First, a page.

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Rotator cuff muscles perform different functional roles during shoulder external rotation exercises

Authors

  • Daniel T. Tardo,

    1. Discipline of Exercise and Sport Science, Faculty of Health Sciences, The University of Sydney, Sydney, New South Wales, Australia
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  • Mark Halaki,

    1. Discipline of Exercise and Sport Science, Faculty of Health Sciences, The University of Sydney, Sydney, New South Wales, Australia
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  • Ian Cathers,

    1. Discipline of Biomedical Science, Sydney Medical School, The University of Sydney, Sydney, New South Wales, Australia
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  • Karen A. Ginn

    Corresponding author
    1. Discipline of Biomedical Science, Sydney Medical School, The University of Sydney, Sydney, New South Wales, Australia
    • Discipline of Biomedical Science, Sydney Medical School, The University of Sydney, 75 East St, Lidcombe, NSW, Australia
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Abstract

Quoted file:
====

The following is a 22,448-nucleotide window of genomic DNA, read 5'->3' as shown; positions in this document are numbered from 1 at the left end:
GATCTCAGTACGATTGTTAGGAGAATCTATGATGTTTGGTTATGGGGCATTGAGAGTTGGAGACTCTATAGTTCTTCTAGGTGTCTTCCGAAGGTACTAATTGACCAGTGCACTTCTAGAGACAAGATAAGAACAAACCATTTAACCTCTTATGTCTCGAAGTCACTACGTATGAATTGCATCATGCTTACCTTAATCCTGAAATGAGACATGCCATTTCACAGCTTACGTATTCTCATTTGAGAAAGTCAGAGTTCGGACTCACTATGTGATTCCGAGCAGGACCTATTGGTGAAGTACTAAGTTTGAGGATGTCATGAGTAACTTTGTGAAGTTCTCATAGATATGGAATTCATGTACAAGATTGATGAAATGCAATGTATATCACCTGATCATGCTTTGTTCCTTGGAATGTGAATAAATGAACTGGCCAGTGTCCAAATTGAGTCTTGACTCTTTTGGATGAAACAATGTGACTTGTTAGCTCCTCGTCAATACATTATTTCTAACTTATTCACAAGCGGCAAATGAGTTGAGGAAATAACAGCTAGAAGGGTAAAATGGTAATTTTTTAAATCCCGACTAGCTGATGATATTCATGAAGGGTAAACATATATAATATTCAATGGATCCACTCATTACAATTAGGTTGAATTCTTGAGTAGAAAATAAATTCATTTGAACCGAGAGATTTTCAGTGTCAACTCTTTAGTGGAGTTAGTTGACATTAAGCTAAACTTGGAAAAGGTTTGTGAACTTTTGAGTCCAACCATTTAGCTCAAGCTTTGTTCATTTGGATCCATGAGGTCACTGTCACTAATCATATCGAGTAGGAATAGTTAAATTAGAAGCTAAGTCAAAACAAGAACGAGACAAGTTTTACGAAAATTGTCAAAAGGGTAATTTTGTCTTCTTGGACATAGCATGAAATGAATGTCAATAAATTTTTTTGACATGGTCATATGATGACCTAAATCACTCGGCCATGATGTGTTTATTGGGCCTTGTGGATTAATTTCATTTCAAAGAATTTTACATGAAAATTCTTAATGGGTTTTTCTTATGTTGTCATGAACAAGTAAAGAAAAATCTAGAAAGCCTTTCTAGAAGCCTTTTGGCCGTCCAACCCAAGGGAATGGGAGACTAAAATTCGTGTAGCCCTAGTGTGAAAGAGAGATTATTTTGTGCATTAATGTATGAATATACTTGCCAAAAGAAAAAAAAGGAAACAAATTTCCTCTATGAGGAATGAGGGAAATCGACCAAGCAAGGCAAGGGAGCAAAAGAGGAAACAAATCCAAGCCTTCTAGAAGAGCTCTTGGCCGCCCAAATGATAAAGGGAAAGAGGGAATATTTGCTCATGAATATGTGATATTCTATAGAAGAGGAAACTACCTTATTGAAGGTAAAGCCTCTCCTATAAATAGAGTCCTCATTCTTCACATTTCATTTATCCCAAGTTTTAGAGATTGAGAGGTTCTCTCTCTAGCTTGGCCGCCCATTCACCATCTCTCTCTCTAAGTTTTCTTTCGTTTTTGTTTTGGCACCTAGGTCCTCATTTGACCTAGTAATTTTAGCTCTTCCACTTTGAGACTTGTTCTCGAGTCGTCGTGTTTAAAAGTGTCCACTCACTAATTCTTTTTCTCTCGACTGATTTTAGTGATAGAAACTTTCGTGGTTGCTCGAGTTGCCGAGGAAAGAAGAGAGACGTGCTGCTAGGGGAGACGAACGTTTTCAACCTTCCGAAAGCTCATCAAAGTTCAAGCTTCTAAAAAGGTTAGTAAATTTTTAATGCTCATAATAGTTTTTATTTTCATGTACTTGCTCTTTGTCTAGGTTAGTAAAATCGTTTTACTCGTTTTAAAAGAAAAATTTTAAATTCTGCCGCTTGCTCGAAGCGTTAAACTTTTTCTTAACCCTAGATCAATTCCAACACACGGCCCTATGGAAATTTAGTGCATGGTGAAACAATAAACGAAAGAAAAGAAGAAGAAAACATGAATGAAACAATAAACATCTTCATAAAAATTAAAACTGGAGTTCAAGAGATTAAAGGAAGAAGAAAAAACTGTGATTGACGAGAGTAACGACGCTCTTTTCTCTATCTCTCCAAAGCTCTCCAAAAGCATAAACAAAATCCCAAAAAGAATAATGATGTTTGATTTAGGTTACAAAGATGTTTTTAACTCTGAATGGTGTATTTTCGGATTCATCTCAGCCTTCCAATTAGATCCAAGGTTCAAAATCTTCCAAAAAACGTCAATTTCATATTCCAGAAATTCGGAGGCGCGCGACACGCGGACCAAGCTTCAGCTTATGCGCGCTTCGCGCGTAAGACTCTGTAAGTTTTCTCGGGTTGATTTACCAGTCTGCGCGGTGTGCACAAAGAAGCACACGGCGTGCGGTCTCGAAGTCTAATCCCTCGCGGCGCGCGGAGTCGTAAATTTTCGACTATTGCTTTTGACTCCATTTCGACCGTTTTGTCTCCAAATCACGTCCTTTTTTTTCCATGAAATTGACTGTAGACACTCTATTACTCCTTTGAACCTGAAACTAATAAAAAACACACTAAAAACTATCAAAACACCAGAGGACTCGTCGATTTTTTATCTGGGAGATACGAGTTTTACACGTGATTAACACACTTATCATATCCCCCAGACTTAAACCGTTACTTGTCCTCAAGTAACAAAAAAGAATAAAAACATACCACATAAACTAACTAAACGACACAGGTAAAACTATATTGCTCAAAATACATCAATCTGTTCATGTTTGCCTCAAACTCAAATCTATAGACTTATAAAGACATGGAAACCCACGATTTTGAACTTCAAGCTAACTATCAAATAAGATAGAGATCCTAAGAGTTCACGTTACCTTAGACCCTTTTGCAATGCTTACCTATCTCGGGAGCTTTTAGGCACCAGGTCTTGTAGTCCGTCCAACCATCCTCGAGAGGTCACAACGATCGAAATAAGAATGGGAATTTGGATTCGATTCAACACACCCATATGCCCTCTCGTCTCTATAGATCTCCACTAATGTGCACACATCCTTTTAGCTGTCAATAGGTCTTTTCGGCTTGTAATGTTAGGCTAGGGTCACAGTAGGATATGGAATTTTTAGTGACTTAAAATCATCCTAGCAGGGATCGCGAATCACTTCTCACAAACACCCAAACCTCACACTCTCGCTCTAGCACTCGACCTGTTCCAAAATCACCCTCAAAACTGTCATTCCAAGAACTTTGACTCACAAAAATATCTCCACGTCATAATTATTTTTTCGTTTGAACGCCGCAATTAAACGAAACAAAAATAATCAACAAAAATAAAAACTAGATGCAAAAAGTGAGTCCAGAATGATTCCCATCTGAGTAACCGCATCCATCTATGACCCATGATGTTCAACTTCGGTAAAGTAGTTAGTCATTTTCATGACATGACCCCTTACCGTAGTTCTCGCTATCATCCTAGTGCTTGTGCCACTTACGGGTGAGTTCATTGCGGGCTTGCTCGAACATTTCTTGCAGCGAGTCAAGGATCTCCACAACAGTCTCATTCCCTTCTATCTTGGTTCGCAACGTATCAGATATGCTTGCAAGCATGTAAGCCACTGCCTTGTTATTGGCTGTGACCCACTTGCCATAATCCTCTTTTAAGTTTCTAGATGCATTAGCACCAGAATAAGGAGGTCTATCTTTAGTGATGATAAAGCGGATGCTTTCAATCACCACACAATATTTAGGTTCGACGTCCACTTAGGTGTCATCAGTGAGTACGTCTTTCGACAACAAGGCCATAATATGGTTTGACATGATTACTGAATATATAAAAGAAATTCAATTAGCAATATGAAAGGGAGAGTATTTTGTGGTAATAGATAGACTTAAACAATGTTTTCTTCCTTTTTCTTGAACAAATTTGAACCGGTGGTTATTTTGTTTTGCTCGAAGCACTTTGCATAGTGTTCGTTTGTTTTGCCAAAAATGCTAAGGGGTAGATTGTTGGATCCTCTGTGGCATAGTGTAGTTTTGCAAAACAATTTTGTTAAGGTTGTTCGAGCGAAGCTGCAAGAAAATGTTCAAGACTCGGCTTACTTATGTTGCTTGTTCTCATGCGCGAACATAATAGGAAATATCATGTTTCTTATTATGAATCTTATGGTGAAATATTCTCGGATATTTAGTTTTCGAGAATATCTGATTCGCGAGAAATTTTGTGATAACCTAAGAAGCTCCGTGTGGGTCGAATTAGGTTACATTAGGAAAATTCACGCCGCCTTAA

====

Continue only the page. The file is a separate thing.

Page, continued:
The aim of this study was to compare activity in shoulder muscles during an external rotation task under conditions of increasing arm support to investigate whether changing support requirements would influence muscle recruitment levels, particularly in the rotator cuff (RC) muscles. Electromyographic recordings were collected from seven shoulder muscles using surface and indwelling electrodes. The dominant shoulder of 14 healthy participants were examined during dynamic shoulder external rotation performed at 90° abduction with the arm fully supported, partially supported, and unsupported. Linear regressions between arm support load and the averaged muscle activity across participants for each muscle showed infraspinatus predominantly contributing to rotating the shoulder whilst supraspinatus, deltoid, upper trapezius, and serratus anterior were predominantly functioning in support/stabilization roles. During dynamic shoulder external rotation in mid-range abduction, the RC muscles perform different functional roles. Infraspinatus is responsible for producing external rotation torque, supraspinatus is playing a larger joint stabilizer role, and subscapularis is contributing minimally to joint stability. The results also indicate that increasing support load requirements during an external rotation task may be a functionally specific way to retrain the stabilization function of axioscapular muscles. Manipulating joint stabilization requirements while maintaining constant rotational load is a novel method of investigating the differential contribution of muscles to joint movement and stabilization during a given task. Clin. Anat. 2013. © 2012 Wiley Periodicals, Inc.

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